DA must grow its own heroes

2013-04-21 10:00

The next general election may only be next year, but you know we are in electioneering season when political parties start behaving like juveniles.

The DA has been first off the blocks with their ill-thought-out campaign of appropriating struggle icons and styling its earlier incarnations as a liberation movement.

To use Nelson Mandela in embrace with DA icon Helen Suzman is disingenuous, and displays a lack of faith in its own historical choices. Even worse, it smacks of desperation.

The DA and its forebears made political choices and must stick to them. They embraced liberalism as their political creed when it was unfashionable to do so.

They chose Parliament as the theatre of their political battles, even if this meant partaking in an institution designed to exclude the vast majority.

The DA’s participation in the tricameral system was no different to other groupings participating in various race-based pseudo-democratic dispensations such as Bantustans or the Urban Bantu Councils, “Useless Boys’ Clubs” as those who were meant to serve them called them.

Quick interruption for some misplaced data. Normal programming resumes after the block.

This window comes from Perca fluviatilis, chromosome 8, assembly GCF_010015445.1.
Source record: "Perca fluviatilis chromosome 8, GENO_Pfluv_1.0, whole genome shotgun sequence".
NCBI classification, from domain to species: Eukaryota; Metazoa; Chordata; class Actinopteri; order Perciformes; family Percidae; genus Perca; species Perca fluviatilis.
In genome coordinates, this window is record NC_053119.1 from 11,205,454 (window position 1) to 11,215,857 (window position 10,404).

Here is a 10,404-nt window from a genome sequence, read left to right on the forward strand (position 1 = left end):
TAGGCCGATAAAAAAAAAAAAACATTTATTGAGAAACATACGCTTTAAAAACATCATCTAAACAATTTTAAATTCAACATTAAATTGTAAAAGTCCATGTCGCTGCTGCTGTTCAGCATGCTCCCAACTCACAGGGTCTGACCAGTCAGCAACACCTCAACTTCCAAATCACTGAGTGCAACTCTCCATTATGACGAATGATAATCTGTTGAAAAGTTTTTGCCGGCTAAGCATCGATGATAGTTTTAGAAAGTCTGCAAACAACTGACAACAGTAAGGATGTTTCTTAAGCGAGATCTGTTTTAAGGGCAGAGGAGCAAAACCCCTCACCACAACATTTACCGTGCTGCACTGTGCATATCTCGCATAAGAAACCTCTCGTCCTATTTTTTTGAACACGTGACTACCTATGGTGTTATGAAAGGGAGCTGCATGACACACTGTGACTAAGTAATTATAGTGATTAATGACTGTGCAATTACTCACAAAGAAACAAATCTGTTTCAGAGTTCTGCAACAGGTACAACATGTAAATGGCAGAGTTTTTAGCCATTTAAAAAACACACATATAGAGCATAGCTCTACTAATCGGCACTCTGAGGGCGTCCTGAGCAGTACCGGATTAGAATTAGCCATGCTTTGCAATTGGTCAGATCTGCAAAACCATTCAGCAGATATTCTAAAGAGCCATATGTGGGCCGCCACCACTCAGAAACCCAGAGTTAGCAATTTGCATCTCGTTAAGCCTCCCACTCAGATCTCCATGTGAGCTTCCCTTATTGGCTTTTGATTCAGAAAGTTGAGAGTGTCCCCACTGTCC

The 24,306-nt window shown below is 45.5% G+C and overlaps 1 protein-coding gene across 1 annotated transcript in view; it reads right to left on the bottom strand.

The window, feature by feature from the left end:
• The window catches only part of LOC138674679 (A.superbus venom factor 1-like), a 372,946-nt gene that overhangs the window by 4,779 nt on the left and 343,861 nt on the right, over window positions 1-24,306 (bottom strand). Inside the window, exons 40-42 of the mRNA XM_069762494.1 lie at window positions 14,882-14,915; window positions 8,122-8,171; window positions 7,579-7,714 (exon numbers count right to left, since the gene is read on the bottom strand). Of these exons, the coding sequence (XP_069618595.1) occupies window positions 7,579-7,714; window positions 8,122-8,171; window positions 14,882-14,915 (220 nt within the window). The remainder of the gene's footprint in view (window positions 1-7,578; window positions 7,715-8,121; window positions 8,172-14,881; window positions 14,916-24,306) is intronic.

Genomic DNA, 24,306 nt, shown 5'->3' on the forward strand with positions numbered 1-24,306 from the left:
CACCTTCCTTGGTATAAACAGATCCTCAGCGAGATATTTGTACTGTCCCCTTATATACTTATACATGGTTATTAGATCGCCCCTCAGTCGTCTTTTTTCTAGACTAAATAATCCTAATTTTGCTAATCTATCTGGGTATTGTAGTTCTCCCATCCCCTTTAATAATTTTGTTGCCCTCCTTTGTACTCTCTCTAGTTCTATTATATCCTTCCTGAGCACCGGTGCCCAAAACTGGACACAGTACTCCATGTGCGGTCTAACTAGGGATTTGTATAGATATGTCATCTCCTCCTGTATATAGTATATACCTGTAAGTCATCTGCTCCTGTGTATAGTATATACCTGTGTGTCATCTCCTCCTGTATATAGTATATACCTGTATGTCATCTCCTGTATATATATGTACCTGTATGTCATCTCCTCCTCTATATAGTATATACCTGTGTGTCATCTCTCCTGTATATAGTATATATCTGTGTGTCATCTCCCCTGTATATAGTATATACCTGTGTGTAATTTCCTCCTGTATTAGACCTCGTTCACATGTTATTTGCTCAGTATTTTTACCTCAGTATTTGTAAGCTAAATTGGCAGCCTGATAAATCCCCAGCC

They all attempted to give apartheid legitimacy and a pretence of democracy it did not deserve and were rightfully shunned by true democrats of all colours.

These included another icon of South African liberalism Frederick van Zyl Slabbert, who timeously appreciated the futility of fighting apartheid from within a parliament that excluded South Africans based on the colour of their skin.

By now, pulling a picture of Suzman or trying to project itself as a historical liberator, the DA sets on a dangerous path of seeking to rewrite history or insult collective memory.

Instead of going this route, the DA may be better placed to play a role of a party of the future.

It must grow its own timber fit for today’s purposes. Dwelling on half truths and yesterday’s politics can only hurt the party’s future prospects.

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